United States Congresswoman Chellie Pingree (D-ME) is a former organic farmer and currently serves on the House Agriculture Appropriations Subcommittee. She's been a longtime advocate for policies that support farmers and contribute to building a healthier, more sustainable food system—in her home state of Maine and across the country. With the Farm Bill deadline of September 30 fast approaching, host Lisa Held caught up with Rep. Pingree to talk about the Farm Bill programs she's been working on—like the Local Agriculture Market Program (LAMP)—and other pressing policy issues facing farmers right now.

In this episode, host Lisa Held talks to Ridge Shinn about the new company he created—Big Picture Beef—to help move that perspective forward, how he’s helping farmers transition from grain- to grass-finishing, the market impacts of imported grass-fed beef, the environmental benefits (like carbon sequestration) of rotational grazing, and more.

While the growth of farmers markets and CSAs have helped small farms sell their food locally over the past few decades, both models come with challenges that have become increasingly apparent. Hudson Valley Harvest and Local Roots NYC are two businesses that have introduced new channels for farms to sell their food to local eaters and rebuild regional food systems in the process. In this episode, host Lisa Held talks to farmer Paul Alward about how his experiences in the field informed the model for Hudson Valley Harvest and to Wen-Jay Ying about how she created a new kind of CSA after witnessing common barriers to consumer buy-in. They discuss their experiences figuring out what works and doesn't work in terms of getting more local food to local eaters in order to support farmers as efficiently as possible.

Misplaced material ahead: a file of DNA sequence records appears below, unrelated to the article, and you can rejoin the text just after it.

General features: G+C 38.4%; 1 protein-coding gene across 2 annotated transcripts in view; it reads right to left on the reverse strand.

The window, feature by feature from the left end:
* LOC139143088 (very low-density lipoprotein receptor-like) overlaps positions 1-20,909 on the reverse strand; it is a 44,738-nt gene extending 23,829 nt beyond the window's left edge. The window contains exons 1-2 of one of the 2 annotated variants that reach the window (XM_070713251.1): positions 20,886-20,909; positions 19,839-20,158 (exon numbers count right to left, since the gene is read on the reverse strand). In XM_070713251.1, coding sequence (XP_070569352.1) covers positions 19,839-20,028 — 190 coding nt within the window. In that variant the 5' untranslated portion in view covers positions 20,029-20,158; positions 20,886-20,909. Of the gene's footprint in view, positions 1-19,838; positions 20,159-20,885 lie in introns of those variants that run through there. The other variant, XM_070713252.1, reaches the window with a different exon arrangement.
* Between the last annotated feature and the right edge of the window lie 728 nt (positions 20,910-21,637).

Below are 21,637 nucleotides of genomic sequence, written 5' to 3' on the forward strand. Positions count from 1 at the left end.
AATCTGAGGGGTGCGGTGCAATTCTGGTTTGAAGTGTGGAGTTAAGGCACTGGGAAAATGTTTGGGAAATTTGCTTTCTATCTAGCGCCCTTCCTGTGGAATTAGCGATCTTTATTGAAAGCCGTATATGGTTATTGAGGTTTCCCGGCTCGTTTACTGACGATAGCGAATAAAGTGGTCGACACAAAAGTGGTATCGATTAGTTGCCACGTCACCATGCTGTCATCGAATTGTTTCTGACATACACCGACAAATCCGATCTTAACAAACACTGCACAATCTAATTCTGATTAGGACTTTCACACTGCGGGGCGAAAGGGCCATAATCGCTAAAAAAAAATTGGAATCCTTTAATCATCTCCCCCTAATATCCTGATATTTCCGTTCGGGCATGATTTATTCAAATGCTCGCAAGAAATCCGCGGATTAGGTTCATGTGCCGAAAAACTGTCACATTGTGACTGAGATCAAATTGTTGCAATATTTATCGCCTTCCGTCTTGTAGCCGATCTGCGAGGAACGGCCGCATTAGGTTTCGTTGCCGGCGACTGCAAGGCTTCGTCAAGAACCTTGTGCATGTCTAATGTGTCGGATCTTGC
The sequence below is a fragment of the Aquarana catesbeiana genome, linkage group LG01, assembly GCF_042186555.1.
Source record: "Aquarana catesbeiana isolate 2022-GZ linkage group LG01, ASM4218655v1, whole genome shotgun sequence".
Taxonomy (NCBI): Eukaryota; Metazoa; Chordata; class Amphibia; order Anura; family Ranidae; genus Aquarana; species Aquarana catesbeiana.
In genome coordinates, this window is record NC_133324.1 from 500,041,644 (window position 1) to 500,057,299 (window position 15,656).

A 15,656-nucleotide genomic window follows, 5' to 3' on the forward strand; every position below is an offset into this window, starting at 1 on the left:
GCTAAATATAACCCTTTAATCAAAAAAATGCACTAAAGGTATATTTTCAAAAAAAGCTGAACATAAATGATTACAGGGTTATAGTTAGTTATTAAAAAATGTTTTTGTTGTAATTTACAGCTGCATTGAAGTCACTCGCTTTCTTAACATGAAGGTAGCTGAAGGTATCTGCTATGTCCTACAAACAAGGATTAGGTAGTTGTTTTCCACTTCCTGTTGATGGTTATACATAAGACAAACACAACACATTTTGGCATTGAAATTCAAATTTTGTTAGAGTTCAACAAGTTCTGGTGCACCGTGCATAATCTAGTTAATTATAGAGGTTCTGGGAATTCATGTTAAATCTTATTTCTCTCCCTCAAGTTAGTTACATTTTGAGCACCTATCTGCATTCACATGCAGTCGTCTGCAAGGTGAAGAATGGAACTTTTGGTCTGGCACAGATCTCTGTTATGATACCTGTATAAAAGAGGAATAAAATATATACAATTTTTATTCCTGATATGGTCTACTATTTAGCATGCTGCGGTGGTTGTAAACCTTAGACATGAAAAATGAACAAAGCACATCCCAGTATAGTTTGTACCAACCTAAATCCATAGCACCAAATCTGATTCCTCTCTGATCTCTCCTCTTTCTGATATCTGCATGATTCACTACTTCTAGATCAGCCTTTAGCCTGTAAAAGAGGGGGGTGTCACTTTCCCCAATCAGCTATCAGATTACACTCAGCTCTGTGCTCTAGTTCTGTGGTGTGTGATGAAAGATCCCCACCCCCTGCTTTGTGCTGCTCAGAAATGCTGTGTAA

For the season premiere of The Farm Report, host Lisa Held sits down with New York City Council Member Rafael Espinal. Born in East New York, Espinal is a lifelong resident of Brooklyn and currently represents the 37th district, which includes Bushwick, Brownsville, Cypress Hills, and East New York. As a Council Member, Espinal has taken on urban agriculture as one of his primary issues. In August 2018, with the support of Brooklyn Borough President Eric Adams, he introduced a new package of legislation that would create a comprehensive urban agriculture plan to promote and support farming across the five boroughs. Together, Held and Espinal discuss the community, economic, and environmental benefits of urban farming, what city government can and should do to encourage it, how to balance the interests of different players—from community gardens to venture capital-backed hydroponic farms—and how New York City’s path towards urban agriculture legislation fits into a larger trend of local governments across the country figuring out how to manage, support, and grow farming and gardening within city limits.